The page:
It’s no wonder people are broke and in debt up to their eyeballs. 

My argument is not with insurance per se but rather with it being compulsory as this is what has been driving the cost of premiums to ridiculous levels – even for good drivers with no history of at-fault accidents. 

Personal anecdote: Even though I haven’t had an accident in more than 20 years and have a “clean” driving record I still pay out more than $500 annually to insure my two trucks (both older models, one a 1998, the other a 2002) plus another $300 or so for my three motorcycles – which don’t get used for 3-4 months during the winter and two of which see less than 1,000 miles annually of road time regardless. Compared to what some people are paying, it’s not much – but over ten years’ time, $800 annually is $10,000 thrown to the winds; money that I could have – and would much prefer to have – put to other uses. 

If I could do so legally, I’d opt not to carry insurance for at least two of my motorcycles, which I rarely ride – and for one of my trucks, which mostly just sits in the garage. I judge the risk that I will have an at-fault accident with any of these vehicles to be very low, given that none of them sees more than 2,000 miles of road time each year and given that I am demonstrably a “good driver,” based on my accident-free driving record.

But I’m forced to pay anyhow – just like everyone else.

With mandatory insurance, there is no incentive for the insurance industry (which has largely become a cartel) to price policies fairly or competitively because we’re all forced to buy its product. Insurers can insoltently jack up our premiums over things like “speeding” tickets (often the result of deliberately under-posted speed limits) or even our credit rating that arguably bears no correlation to our driving skills or the likelihood we will cause an accident – and we have no recourse. Sure, you can switch policies, but as anyone who has tried this knows, they all use the same formula – and if you have a ticket or two on your “record” (even if you’ve never filed a claim or had one filed against you) the you’re screwed, blued and tatoo’d. As Bob Dole used to say, you know it, I know it, the American people know it.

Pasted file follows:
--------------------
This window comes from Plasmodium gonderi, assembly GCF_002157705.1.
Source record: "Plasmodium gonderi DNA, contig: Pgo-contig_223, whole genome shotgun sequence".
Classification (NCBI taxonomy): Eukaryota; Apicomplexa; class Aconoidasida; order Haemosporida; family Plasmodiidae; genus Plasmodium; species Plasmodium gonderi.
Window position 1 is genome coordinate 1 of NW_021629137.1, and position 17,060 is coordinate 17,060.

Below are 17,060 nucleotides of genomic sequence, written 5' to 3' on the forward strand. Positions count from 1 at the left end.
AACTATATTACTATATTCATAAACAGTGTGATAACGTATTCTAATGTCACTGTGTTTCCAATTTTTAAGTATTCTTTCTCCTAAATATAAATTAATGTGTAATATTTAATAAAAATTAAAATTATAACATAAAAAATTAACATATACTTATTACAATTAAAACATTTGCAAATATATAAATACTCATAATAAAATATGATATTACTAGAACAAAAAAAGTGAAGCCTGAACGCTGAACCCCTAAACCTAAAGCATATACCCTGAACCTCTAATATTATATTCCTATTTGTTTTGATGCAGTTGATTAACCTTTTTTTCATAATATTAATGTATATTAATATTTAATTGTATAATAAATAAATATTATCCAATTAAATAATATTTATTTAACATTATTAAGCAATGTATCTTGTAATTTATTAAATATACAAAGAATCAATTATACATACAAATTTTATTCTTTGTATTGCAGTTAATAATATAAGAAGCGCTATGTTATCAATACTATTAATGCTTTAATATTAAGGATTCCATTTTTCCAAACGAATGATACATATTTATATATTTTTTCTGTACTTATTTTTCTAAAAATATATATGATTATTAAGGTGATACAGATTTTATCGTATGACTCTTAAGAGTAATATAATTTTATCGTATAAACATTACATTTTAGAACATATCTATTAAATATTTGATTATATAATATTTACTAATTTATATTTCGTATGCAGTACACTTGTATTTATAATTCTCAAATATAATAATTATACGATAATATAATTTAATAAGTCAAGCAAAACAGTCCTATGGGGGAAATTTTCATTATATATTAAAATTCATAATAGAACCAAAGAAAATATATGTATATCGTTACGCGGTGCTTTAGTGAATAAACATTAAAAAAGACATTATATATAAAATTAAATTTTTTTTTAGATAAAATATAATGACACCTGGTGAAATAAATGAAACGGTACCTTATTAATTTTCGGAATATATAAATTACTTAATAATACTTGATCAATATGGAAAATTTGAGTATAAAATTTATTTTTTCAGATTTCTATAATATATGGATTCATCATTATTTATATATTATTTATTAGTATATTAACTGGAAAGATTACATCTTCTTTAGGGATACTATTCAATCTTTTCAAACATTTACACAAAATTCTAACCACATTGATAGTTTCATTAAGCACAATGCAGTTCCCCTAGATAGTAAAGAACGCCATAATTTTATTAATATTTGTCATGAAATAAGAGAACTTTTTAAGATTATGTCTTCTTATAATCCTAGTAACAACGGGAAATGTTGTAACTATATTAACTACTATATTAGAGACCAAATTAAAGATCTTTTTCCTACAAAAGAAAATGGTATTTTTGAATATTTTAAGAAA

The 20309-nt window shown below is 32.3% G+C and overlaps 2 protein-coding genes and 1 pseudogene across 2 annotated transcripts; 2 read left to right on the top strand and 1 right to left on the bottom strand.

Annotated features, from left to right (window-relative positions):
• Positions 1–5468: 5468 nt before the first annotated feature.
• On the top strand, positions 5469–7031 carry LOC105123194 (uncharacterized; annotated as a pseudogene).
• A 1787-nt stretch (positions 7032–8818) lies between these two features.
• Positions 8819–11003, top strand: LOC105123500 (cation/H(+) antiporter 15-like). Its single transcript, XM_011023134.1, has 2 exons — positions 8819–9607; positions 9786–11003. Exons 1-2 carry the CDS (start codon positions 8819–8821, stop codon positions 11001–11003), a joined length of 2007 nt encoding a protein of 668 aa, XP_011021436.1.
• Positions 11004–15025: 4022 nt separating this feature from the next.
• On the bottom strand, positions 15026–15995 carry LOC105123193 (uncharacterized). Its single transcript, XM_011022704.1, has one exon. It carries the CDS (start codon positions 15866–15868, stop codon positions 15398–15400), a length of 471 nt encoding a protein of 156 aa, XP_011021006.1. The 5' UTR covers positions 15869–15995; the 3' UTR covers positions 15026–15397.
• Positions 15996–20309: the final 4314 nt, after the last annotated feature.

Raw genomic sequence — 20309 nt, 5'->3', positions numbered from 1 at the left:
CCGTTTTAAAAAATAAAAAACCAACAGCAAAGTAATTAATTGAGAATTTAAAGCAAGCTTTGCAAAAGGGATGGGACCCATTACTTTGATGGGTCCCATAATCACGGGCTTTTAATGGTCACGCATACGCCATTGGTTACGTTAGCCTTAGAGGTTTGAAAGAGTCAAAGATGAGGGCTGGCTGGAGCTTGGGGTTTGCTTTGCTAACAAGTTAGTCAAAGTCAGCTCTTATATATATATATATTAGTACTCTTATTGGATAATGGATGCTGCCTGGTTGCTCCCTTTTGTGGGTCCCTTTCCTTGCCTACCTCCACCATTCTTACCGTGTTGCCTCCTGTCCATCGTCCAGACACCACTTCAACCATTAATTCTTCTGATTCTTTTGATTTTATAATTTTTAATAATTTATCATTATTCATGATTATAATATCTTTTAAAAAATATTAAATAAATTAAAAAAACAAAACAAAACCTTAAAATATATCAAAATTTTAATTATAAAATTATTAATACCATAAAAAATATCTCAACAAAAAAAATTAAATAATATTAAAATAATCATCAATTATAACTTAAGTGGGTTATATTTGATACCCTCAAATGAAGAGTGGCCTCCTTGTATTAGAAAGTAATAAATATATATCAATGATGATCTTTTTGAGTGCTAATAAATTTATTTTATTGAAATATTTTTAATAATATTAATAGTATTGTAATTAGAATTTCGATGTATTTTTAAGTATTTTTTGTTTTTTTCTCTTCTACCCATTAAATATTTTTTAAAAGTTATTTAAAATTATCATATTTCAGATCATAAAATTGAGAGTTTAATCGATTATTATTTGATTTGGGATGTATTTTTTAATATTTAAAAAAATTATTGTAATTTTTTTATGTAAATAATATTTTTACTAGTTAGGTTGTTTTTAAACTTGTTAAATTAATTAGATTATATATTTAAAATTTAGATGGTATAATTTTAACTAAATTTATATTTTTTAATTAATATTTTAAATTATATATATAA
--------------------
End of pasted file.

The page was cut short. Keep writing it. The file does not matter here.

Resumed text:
How many of us have been hit with a “surcharge” on top of our already high annual premium (which can easily be $1,000 or more per year for the average person with a late model car) merely because we had the misfortune to run afoul of a radar gun in a speed trap? 

And there is only one way to cut the legs out from under it: 

Let good drivers to say, “no thanks” to overpriced insurance coverage.

Insurance companies would be forced to offer more competitively priced policies to good drivers. Policies based on actual risk as determined by the driver’s record of at-fault accidents. Not trumped-up “speeding” tickets. 

And the bad drivers? Let them pay according to their risk profile – just like smokers have to pay higher insurance costs.